Ai Weiwei's release must be first step says Merkel
The Local · 23 Jun 2011, 07:58
Published: 23 Jun 2011 07:58 GMT+02:00
Ai, who was arrested on April 3, was released from prison Wednesday due to what the Chinese authorities called his "good behaviour", his willingness to admit to crimes related to tax evasion and to repay the money owed, China's official Xinhua news agency reported.
After helping design the centrepiece stadium of the 2008 Beijing Olympics, Ai had relentlessly criticised China's ruling Communist Party.
He an angered Beijing's political elite with his involvement in a number of sensitive activist campaigns.
Ai's release "can only be a first step," Merkel said in a statement released by her office.
"Now, the accusations that have been made against [him] must be explained in a transparent manner and in conformity with the rule of law," the statement further said.
Foreign Minister Guido Westerwelle said Ai's release was, “a great relief for the artist and his family,” but he also said that reported conditions of his release, against a bail payment, were depressing.
Amnesty International Germany's Asia expert Maja Liebing said although Ai's release was a positive step, it was only a small one. His arrest was illegal, “even according to Chinese laws,” she said. She suggested that the Chinese government wanted to improve its image somewhat ahead of Prime Minister Wen Jiabao's visit to Germany at the end of the month.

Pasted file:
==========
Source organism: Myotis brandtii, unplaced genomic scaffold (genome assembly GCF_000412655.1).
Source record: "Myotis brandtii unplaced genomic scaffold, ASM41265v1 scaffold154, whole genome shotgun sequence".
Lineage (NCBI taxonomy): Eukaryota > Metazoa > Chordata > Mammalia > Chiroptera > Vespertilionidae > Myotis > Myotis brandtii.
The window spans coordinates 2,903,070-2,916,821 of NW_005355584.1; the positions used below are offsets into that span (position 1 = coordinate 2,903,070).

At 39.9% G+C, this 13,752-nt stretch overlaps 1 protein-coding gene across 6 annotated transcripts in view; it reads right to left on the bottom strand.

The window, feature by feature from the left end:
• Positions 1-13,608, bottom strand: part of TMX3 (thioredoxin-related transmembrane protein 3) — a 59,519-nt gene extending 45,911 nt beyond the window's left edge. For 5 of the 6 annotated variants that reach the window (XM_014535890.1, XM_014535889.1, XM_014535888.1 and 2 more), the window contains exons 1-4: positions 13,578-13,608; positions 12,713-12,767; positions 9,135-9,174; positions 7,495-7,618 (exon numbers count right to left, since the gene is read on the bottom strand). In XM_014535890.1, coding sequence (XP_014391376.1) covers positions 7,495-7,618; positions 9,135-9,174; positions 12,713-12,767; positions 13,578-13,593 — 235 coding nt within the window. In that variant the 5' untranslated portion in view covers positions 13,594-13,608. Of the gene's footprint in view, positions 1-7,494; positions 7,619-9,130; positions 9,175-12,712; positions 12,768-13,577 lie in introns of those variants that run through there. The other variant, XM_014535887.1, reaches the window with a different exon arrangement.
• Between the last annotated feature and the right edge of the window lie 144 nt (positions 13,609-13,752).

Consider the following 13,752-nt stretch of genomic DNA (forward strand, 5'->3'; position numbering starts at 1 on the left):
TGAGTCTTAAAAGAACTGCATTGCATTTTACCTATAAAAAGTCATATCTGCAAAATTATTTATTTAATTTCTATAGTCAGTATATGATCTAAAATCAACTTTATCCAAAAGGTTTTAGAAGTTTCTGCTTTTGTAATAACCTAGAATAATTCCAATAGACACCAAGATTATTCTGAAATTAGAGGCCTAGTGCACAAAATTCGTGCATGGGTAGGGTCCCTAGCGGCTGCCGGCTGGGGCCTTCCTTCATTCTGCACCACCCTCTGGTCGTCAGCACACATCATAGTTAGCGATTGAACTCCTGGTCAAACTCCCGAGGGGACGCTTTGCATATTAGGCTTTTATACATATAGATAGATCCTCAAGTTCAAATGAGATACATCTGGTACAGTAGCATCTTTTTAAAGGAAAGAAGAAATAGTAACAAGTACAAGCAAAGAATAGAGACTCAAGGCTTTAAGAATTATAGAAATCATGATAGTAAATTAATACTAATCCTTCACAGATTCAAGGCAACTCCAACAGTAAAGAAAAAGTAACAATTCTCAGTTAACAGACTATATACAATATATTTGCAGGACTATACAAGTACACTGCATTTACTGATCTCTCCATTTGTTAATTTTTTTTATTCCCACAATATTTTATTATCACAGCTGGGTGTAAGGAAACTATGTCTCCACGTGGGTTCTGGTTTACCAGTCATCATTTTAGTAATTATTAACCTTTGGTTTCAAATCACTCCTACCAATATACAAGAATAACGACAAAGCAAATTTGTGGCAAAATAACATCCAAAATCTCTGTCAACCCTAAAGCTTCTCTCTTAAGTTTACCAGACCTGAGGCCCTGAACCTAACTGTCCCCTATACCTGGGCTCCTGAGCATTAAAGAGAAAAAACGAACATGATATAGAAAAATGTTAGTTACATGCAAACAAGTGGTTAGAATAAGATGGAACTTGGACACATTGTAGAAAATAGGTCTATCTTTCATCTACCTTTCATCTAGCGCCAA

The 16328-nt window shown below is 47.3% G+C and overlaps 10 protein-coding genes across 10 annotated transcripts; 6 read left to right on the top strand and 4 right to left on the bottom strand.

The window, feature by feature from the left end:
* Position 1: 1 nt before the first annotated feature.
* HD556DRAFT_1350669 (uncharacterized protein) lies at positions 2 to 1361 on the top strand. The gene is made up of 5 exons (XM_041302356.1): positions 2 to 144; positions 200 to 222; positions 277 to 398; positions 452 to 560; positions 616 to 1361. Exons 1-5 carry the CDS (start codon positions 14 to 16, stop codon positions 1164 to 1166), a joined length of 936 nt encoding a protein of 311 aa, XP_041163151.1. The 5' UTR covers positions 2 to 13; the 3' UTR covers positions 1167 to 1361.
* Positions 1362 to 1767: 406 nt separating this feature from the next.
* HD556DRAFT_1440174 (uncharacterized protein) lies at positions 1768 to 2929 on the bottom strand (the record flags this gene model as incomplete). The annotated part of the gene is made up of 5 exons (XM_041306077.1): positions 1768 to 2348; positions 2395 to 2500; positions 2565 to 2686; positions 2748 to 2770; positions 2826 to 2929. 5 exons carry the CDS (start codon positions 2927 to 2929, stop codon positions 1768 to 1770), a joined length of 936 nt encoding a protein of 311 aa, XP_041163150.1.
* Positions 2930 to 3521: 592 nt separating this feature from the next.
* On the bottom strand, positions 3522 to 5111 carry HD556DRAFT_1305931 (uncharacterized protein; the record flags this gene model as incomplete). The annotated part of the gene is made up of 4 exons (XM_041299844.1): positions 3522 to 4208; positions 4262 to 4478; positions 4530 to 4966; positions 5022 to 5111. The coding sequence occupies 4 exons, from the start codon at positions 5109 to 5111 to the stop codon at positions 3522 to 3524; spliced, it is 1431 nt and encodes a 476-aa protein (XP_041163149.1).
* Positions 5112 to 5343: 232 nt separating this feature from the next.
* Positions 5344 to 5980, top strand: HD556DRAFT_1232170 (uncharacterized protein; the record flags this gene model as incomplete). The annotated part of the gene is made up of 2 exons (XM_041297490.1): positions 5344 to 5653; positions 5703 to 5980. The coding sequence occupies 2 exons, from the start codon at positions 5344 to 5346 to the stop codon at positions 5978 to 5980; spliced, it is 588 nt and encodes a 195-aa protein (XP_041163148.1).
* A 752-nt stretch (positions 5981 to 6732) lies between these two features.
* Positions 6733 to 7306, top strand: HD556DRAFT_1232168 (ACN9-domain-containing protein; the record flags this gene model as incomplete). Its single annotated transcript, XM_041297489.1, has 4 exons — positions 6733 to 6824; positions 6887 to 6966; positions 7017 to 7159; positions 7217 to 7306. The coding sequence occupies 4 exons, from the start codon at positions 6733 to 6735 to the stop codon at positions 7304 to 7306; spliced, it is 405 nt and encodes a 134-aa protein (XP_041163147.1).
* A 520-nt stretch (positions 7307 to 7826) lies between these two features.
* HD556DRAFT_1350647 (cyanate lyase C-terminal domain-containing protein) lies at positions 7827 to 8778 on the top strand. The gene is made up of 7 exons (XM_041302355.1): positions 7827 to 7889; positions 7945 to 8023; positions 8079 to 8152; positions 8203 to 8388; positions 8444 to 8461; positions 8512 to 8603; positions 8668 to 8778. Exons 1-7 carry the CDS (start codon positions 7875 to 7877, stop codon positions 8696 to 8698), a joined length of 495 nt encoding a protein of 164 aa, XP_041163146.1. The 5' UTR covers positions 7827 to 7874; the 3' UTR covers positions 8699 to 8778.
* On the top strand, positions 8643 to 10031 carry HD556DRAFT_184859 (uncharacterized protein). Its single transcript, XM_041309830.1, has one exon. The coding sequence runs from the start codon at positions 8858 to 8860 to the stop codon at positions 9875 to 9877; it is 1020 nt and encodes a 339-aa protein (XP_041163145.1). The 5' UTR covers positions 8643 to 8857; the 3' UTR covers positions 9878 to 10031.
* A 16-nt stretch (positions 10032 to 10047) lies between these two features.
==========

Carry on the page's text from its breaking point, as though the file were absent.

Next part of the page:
A reporter for Der Spiegel in Beijing said that Ai had appeared before reporters but had said little. “I am fine,” he told them, but would not say why he was remaining silent.
“I cannot say anything, please understand,” he said before returning inside his studio in Beijing.
The release of the outspoken activist, who was taken into custody in early April during the government's biggest crackdown on activists in years, came as a surprise, as Chinese authorities had suggested he was involved in massive tax fraud.
The detention of the burly avant-garde artist - whose work was on display at London's Tate Modern gallery this year - sparked an international outcry, with the United States and the European Union leading calls for his release.